Glen Report 19.13: Technical Brief - Precautions During Packaging of Phosphoramidites and Transfer into Alternative Vials

As all of our customers are no doubt aware, phosphoramidites are moisture-sensitive. Indeed, by far the most common cause of poor performance of a phosphoramidite is the presence of moisture.

A critical component of Glen Research's quality management system (QMS) is the standard operating procedure (SOP) covering packaging of amidites into vials ready to be attached to synthesizers. When a new batch of a phosphoramidite is produced and approved by QC, the most urgent task is to package it efficiently. The only way to preserve its integrity and maintain a high coupling efficiency even after months of storage, is to package this bulk into end-user vials within a few days. At this point, we use historical sales data along with information on pending orders to determine which pack sizes and vial types to elect to weigh. In particular for our more exotic products, we dispense the majority into standard slider (ABI type) vials. These vials are shipped with a clean, dry empty vial/bottle corresponding to the synthesizer type.

We are, of course, able to do special packaging if it is in phase with our production and QC schedules.

It is important to remember that some phosphoramidites are white or colored powders after purification and isolation while other products do not crystallize and stay as viscous oils. These oil-products have specific features and risks. Among them are the Spacers, Chemical Phosphorylation Reagents and the vast majority of non-nucleosidic modifiers.

Due to their nature, these oil-products form a thin film once transferred and dried in end-user vials and are impossible to transfer, without first dissolving them again. Also, oils are just as hygroscopic as powders.?If we were to redissolve these oils for transfer to user-specified vials, we could no longer guarantee that the product would accurately conform to the data on the Certificate of Analysis. Consequently, we have never transferred such products and they are always shipped together with an appropriate empty bottle, corresponding to the customer’s synthesizer type.?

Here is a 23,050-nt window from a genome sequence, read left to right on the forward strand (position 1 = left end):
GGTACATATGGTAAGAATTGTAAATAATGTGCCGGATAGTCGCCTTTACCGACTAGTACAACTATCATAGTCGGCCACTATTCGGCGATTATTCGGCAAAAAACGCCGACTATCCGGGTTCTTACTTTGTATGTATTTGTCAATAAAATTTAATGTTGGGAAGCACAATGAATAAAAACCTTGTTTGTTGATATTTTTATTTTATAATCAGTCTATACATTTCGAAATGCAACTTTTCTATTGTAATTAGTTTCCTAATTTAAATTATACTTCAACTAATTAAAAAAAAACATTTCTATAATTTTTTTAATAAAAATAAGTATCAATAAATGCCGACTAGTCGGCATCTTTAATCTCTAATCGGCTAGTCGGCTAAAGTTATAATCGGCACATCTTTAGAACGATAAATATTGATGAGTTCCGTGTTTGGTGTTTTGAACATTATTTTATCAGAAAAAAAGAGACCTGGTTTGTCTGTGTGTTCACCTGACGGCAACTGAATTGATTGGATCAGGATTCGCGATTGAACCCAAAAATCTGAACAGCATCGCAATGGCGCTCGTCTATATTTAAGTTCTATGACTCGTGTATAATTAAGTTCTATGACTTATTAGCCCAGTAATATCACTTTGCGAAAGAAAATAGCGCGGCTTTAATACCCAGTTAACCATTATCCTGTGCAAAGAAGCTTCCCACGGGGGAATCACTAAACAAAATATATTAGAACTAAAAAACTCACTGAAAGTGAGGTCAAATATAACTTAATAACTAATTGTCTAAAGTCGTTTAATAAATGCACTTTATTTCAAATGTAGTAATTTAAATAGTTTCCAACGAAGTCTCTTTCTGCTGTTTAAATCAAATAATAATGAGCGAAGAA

Also it is important to remember that, sometimes, oils are difficult to dissolve. And again, they can pick up moisture as fast as powders.?So we recommend doing any synthesis with these products using fresh diluent (anhydrous acetonitrile, less than 25 ppm of water). Using a fresh disposable (or dried glass) syringe, draw the acetonitrile through the septum of the diluent bottle and inject this acetonitrile into the “oil-amidite” vial through the septum, to avoid moisture exposure. Then swirl occasionally over several minutes until the oil is completely dissolved and forms a homogenous solution, which occurs when no wavy lines of concentration gradient are observed. Some of the more viscous oils may require between 5 and 10 minutes.?Use care to maintain anhydrous conditions. Then transfer the solution to the alternate vial type (when necessary), again using a syringe, and make sure the final pre-dried recipient vial (from Glen Research or pre-dried by the user) is opened at the very last minute.

For use of an expensive amidite on an Expedite synthesizer, you may prefer to use a vial with an internal conical shape that makes small sample handling easy and convenient and allows maximum delivery of your amidite solutions. V-vials from Wheaton or Reacti-vials from Pierce are available in 2, 3 or 5 mL size and with the 20-400 neck that is directly compatible with the Expedite amidite port.

Finally a description of our products (powder or oil) is mentioned on the Certificate of Analysis that we provide with each product. Specific information about dissolution and special instructions are written on this Certificate, when applicable. So please do not forget to check this important information before using the product.